Power of Attorney
Custody issues are very complex. The complexities increase whenever you have situations that involve violence, abuse, or third party caregivers. This page is designed to help you in an emergency custody situation. NOTHING ON THIS PAGE SHOULD TAKE THE PLACE OF A DETAILED DISCUSSION WITH AN ATTORNEY. Let's explore some of the emergency custody issues that often arise for people.
Under the Family Violence Protection Act, the court is vested with the power to make emergency custody decisions. These custody decisions are not intended to be long term solutions, but quick, band-aid type of outcomes until people have a chance to go before the proper court. Regardless of whether you are married, are divorced, are living together or not, if violence is involved between family members (this is very loosely defined...it includes boyfriends/girlfriends, husband/wife, etc.) then you may obtain a domestic violence restraining order. The quick explanation goes like this: a person goes to the district court for the county in which they reside. You go to the domestic violence clerk or the clerk of the court and ask to file a petition for domestic violence. Based on the allegations you may have the court issue a temporary restraining order that gives a temporary order awarding custody and implementing a no contact policy until a further court hearing. At your court hearing the judge will decide if a more permanent order (up to 6 months when custody is involved) is warranted. To begin filing click the button below.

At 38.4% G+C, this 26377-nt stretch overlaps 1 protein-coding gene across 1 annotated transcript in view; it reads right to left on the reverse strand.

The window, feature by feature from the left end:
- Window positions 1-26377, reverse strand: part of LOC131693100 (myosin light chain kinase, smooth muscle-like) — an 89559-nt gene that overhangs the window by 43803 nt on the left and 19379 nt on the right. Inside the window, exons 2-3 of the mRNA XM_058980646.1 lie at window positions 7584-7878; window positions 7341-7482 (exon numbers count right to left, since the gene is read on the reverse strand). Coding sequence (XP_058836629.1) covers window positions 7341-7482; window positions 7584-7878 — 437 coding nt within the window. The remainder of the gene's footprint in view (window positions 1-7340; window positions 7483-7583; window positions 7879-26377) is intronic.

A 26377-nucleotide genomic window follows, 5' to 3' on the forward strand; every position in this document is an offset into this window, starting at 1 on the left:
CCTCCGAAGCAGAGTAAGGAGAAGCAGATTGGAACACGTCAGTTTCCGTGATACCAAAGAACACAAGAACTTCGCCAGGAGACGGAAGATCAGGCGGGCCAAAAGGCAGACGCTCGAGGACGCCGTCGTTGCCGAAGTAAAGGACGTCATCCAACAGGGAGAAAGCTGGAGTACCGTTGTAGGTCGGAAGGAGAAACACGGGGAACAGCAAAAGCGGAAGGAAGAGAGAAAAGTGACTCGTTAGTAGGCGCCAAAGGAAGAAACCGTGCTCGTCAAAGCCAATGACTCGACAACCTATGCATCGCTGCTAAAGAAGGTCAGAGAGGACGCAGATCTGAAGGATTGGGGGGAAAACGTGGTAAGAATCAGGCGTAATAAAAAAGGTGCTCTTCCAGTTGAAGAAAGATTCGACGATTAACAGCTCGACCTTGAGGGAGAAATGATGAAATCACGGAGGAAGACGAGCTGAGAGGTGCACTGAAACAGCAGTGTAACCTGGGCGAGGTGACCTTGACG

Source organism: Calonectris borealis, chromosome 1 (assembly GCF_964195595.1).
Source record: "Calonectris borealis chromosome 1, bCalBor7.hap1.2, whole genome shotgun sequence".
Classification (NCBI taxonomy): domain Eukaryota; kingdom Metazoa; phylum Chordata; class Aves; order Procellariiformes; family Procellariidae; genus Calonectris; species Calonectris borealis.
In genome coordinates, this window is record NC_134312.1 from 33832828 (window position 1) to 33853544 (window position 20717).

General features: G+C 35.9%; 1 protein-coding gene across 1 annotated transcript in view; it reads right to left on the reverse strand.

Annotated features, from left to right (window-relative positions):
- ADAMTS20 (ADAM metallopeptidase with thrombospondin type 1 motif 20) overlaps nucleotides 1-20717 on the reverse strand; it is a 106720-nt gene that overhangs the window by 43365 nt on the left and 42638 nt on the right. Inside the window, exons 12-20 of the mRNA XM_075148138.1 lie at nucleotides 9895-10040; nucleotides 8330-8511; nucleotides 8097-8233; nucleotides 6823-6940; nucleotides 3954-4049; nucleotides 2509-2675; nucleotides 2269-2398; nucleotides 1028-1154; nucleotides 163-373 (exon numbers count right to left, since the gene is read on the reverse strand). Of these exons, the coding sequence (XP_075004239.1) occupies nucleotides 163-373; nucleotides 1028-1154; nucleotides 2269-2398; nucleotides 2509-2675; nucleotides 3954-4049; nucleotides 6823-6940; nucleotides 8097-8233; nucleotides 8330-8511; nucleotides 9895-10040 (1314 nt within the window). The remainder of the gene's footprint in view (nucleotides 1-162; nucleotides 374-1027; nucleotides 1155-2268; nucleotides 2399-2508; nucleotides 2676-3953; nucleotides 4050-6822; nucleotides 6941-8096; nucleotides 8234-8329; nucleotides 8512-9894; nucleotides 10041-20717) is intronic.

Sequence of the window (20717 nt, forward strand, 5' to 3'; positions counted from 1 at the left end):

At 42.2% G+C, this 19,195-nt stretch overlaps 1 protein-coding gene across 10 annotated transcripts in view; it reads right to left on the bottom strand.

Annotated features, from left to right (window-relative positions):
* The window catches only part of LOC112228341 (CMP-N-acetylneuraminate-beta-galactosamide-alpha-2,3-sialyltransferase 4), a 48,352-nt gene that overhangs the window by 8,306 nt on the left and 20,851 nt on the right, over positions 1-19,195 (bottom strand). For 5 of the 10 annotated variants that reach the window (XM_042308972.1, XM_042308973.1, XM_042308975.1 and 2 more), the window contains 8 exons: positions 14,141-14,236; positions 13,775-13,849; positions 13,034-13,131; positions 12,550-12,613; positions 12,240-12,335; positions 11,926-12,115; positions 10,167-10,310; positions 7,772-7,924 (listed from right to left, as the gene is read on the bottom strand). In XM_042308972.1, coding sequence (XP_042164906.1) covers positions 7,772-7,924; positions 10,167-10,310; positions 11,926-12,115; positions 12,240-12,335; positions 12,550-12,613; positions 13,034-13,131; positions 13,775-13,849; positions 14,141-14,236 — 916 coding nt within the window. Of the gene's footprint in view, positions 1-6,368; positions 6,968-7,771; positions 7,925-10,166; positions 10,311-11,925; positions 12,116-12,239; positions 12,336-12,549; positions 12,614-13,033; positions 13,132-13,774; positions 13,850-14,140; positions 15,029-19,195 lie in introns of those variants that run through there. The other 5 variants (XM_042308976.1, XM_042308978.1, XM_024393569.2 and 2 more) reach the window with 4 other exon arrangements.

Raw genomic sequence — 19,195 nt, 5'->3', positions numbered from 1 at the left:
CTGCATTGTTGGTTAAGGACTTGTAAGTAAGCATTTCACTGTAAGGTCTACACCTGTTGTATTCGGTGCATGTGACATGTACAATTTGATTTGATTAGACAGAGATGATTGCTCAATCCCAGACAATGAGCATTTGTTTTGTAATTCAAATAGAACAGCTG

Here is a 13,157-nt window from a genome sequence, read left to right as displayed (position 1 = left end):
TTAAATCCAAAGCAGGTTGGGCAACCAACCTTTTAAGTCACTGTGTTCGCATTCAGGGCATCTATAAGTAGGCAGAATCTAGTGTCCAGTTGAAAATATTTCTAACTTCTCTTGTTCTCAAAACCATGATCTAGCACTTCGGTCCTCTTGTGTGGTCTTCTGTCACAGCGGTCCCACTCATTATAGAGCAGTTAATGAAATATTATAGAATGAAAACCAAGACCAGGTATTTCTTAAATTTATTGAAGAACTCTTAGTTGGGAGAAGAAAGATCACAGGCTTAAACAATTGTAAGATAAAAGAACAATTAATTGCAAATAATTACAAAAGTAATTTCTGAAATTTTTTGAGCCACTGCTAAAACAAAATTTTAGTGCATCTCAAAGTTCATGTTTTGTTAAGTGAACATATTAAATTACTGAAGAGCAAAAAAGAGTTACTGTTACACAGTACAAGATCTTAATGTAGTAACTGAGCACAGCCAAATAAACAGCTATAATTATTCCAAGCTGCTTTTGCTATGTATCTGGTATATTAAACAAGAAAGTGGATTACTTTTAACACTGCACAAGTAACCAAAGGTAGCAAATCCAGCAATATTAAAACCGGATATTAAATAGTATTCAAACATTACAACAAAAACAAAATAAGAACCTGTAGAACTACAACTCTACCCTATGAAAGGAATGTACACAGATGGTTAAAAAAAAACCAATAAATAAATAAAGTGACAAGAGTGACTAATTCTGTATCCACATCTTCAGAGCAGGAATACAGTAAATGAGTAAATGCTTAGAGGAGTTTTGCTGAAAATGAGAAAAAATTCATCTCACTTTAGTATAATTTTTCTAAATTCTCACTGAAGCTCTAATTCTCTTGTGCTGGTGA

Third Party Custody / Guardianship / Grandparents
In this day and age, many people who are not parents of a child find themselves needing to take custody of a child. Whether you are a parent, cousin, uncle, aunt, or other caregiver, you might find yourself needing to obtain custody of a child to protect the child. Since you are not a parent you cannot file a domestic violence action on behalf of the child. Thus, the domestic violence route cannot be used for this situation. Generally, you utilize the Kinship Guardianship Act. Under this law, a third party caregiver (this is defined by law) can petition the court in an emergency situation for temporary guardianship pending a hearing on the final guardianship outcome. Even when there is no emergency, many third party caregivers find themselves seeking guardianship to protect a child and to provide for that child's best interests. NOTHING HEREIN SHOULD REPLACE THE DETAILED ADVICE FROM AN ATTORNEY. In addition, for many families, grandparents play a big role in the upbringing of a child's life. When grandparents want to ensure access to their grandchildren but do not seek to raise the child then application of the Grandparents Privileges Act is something to consider. All of these laws require detailed analysis and explanation. Without proper guidance you may jeopardize your opportunity to help the child and permanently injure your own access to the child. To help with custody situations involving third party caregivers, click the link below for a power of attorney form. This form can be used when parents are willing to give another some control over their child. This is only a temporary fix and does not replace the need for further court action in most cases. Click the button below, print the form and fill it out.